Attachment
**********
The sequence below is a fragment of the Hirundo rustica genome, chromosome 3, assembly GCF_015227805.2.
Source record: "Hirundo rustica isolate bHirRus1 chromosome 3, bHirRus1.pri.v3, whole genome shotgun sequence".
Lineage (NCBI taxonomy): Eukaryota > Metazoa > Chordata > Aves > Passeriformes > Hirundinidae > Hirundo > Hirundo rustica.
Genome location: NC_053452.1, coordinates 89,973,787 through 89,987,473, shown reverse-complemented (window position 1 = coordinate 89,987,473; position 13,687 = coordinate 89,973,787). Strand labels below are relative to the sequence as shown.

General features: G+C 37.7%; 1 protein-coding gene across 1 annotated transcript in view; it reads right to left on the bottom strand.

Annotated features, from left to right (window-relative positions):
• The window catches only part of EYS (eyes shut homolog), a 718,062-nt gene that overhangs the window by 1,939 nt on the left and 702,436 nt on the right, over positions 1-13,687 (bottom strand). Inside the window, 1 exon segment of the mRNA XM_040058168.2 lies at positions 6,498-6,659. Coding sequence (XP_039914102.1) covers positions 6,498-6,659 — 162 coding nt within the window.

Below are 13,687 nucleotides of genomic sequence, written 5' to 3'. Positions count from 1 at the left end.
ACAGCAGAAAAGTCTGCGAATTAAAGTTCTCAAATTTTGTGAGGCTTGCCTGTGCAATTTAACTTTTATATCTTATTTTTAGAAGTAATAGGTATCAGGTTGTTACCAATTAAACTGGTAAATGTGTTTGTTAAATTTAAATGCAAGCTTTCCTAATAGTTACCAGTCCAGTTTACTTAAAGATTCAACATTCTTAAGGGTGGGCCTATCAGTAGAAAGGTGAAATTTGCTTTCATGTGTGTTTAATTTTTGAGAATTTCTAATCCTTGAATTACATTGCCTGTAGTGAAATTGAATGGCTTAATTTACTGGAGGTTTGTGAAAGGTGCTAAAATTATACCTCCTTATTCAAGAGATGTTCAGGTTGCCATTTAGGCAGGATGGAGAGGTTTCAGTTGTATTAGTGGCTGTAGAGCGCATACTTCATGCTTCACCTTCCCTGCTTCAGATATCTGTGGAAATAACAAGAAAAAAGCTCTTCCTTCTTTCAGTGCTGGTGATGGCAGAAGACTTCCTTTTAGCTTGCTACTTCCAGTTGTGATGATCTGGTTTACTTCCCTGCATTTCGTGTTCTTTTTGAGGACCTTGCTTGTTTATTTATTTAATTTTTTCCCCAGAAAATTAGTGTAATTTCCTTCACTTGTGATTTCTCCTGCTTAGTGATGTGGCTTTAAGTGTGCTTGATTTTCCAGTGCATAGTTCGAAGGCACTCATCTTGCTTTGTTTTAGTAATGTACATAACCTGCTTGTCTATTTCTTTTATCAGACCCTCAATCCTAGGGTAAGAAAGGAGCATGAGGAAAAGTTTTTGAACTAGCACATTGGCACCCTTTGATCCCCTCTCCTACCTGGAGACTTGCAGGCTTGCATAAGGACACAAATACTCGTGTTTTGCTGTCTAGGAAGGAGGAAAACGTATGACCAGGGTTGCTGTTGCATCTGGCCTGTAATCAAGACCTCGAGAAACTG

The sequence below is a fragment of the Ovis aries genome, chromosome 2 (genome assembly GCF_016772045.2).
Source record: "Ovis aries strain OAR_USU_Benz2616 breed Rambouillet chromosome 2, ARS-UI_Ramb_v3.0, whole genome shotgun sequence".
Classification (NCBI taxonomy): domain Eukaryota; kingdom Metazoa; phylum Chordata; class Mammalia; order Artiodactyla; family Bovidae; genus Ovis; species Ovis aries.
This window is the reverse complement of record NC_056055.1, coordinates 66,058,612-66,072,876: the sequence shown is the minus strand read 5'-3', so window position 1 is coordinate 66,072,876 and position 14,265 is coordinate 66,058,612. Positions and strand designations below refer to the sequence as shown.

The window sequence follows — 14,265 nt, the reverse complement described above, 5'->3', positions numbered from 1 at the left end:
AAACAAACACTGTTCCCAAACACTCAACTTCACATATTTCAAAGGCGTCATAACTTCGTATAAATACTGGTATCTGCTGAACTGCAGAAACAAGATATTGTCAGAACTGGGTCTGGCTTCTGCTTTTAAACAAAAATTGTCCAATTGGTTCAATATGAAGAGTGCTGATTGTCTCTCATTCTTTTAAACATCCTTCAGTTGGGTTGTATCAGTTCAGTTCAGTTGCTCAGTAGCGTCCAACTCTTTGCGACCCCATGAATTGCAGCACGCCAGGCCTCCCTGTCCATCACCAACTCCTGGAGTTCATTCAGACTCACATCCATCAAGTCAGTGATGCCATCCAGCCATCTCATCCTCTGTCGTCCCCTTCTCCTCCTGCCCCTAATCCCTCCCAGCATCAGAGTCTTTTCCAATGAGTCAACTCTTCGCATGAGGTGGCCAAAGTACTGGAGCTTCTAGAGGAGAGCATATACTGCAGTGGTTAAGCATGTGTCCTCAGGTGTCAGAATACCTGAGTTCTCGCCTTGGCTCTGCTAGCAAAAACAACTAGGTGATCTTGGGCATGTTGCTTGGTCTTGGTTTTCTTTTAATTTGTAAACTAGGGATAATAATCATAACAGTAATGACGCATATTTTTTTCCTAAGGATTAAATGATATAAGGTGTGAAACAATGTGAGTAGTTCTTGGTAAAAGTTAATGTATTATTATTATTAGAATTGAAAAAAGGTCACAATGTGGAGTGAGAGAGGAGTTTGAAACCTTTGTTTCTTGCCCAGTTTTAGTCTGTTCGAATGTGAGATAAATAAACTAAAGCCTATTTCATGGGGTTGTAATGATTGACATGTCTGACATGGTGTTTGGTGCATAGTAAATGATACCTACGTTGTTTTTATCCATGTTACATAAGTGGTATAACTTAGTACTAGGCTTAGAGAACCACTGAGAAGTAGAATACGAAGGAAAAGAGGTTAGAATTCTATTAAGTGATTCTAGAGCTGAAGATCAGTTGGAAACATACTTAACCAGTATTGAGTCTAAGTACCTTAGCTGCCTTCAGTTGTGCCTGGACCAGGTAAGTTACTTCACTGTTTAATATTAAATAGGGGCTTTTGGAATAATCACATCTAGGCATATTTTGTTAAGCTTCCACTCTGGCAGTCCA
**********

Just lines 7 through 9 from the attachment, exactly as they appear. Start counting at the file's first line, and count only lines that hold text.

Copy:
• The window catches only part of EYS (eyes shut homolog), a 718,062-nt gene that overhangs the window by 1,939 nt on the left and 702,436 nt on the right, over positions 1-13,687 (bottom strand). Inside the window, 1 exon segment of the mRNA XM_040058168.2 lies at positions 6,498-6,659. Coding sequence (XP_039914102.1) covers positions 6,498-6,659 — 162 coding nt within the window.

Below are 13,687 nucleotides of genomic sequence, written 5' to 3'. Positions count from 1 at the left end.
ACAGCAGAAAAGTCTGCGAATTAAAGTTCTCAAATTTTGTGAGGCTTGCCTGTGCAATTTAACTTTTATATCTTATTTTTAGAAGTAATAGGTATCAGGTTGTTACCAATTAAACTGGTAAATGTGTTTGTTAAATTTAAATGCAAGCTTTCCTAATAGTTACCAGTCCAGTTTACTTAAAGATTCAACATTCTTAAGGGTGGGCCTATCAGTAGAAAGGTGAAATTTGCTTTCATGTGTGTTTAATTTTTGAGAATTTCTAATCCTTGAATTACATTGCCTGTAGTGAAATTGAATGGCTTAATTTACTGGAGGTTTGTGAAAGGTGCTAAAATTATACCTCCTTATTCAAGAGATGTTCAGGTTGCCATTTAGGCAGGATGGAGAGGTTTCAGTTGTATTAGTGGCTGTAGAGCGCATACTTCATGCTTCACCTTCCCTGCTTCAGATATCTGTGGAAATAACAAGAAAAAAGCTCTTCCTTCTTTCAGTGCTGGTGATGGCAGAAGACTTCCTTTTAGCTTGCTACTTCCAGTTGTGATGATCTGGTTTACTTCCCTGCATTTCGTGTTCTTTTTGAGGACCTTGCTTGTTTATTTATTTAATTTTTTCCCCAGAAAATTAGTGTAATTTCCTTCACTTGTGATTTCTCCTGCTTAGTGATGTGGCTTTAAGTGTGCTTGATTTTCCAGTGCATAGTTCGAAGGCACTCATCTTGCTTTGTTTTAGTAATGTACATAACCTGCTTGTCTATTTCTTTTATCAGACCCTCAATCCTAGGGTAAGAAAGGAGCATGAGGAAAAGTTTTTGAACTAGCACATTGGCACCCTTTGATCCCCTCTCCTACCTGGAGACTTGCAGGCTTGCATAAGGACACAAATACTCGTGTTTTGCTGTCTAGGAAGGAGGAAAACGTATGACCAGGGTTGCTGTTGCATCTGGCCTGTAATCAAGACCTCGAGAAACTG